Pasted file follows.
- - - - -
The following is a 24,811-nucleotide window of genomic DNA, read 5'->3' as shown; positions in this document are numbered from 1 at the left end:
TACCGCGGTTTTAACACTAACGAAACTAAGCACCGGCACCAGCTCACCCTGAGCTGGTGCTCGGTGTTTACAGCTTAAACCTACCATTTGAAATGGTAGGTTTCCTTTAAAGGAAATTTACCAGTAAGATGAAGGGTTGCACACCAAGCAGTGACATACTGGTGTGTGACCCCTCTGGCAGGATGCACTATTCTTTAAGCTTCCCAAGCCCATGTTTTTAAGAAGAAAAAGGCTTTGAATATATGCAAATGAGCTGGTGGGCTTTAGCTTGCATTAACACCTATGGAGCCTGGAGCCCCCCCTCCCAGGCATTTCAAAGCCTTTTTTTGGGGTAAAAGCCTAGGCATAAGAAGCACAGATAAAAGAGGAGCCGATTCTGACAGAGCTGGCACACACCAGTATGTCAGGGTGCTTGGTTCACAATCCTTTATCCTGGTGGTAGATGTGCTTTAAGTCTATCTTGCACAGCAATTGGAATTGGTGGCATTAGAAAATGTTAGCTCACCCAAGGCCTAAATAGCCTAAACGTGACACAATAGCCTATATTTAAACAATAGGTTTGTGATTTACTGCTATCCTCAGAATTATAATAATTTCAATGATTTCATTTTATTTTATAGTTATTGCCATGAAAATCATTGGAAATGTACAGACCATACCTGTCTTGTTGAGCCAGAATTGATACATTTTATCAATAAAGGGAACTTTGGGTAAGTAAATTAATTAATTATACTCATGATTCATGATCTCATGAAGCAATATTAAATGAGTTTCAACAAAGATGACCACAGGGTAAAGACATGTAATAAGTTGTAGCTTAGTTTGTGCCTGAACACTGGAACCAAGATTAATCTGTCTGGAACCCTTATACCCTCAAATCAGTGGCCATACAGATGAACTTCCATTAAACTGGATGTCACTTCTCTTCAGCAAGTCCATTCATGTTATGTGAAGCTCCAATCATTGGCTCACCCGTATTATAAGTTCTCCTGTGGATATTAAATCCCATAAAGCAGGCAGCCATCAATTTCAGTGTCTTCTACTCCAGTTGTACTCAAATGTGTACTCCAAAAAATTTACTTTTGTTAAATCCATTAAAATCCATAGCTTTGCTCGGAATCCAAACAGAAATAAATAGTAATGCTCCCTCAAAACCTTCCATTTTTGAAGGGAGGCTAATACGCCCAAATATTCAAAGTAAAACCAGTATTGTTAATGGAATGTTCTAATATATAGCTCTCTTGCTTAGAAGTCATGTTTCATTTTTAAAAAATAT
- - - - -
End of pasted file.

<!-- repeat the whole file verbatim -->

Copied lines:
The following is a 24,811-nucleotide window of genomic DNA, read 5'->3' as shown; positions in this document are numbered from 1 at the left end:
TACCGCGGTTTTAACACTAACGAAACTAAGCACCGGCACCAGCTCACCCTGAGCTGGTGCTCGGTGTTTACAGCTTAAACCTACCATTTGAAATGGTAGGTTTCCTTTAAAGGAAATTTACCAGTAAGATGAAGGGTTGCACACCAAGCAGTGACATACTGGTGTGTGACCCCTCTGGCAGGATGCACTATTCTTTAAGCTTCCCAAGCCCATGTTTTTAAGAAGAAAAAGGCTTTGAATATATGCAAATGAGCTGGTGGGCTTTAGCTTGCATTAACACCTATGGAGCCTGGAGCCCCCCCTCCCAGGCATTTCAAAGCCTTTTTTTGGGGTAAAAGCCTAGGCATAAGAAGCACAGATAAAAGAGGAGCCGATTCTGACAGAGCTGGCACACACCAGTATGTCAGGGTGCTTGGTTCACAATCCTTTATCCTGGTGGTAGATGTGCTTTAAGTCTATCTTGCACAGCAATTGGAATTGGTGGCATTAGAAAATGTTAGCTCACCCAAGGCCTAAATAGCCTAAACGTGACACAATAGCCTATATTTAAACAATAGGTTTGTGATTTACTGCTATCCTCAGAATTATAATAATTTCAATGATTTCATTTTATTTTATAGTTATTGCCATGAAAATCATTGGAAATGTACAGACCATACCTGTCTTGTTGAGCCAGAATTGATACATTTTATCAATAAAGGGAACTTTGGGTAAGTAAATTAATTAATTATACTCATGATTCATGATCTCATGAAGCAATATTAAATGAGTTTCAACAAAGATGACCACAGGGTAAAGACATGTAATAAGTTGTAGCTTAGTTTGTGCCTGAACACTGGAACCAAGATTAATCTGTCTGGAACCCTTATACCCTCAAATCAGTGGCCATACAGATGAACTTCCATTAAACTGGATGTCACTTCTCTTCAGCAAGTCCATTCATGTTATGTGAAGCTCCAATCATTGGCTCACCCGTATTATAAGTTCTCCTGTGGATATTAAATCCCATAAAGCAGGCAGCCATCAATTTCAGTGTCTTCTACTCCAGTTGTACTCAAATGTGTACTCCAAAAAATTTACTTTTGTTAAATCCATTAAAATCCATAGCTTTGCTCGGAATCCAAACAGAAATAAATAGTAATGCTCCCTCAAAACCTTCCATTTTTGAAGGGAGGCTAATACGCCCAAATATTCAAAGTAAAACCAGTATTGTTAATGGAATGTTCTAATATATAGCTCTCTTGCTTAGAAGTCATGTTTCATTTTTAAAAAATAT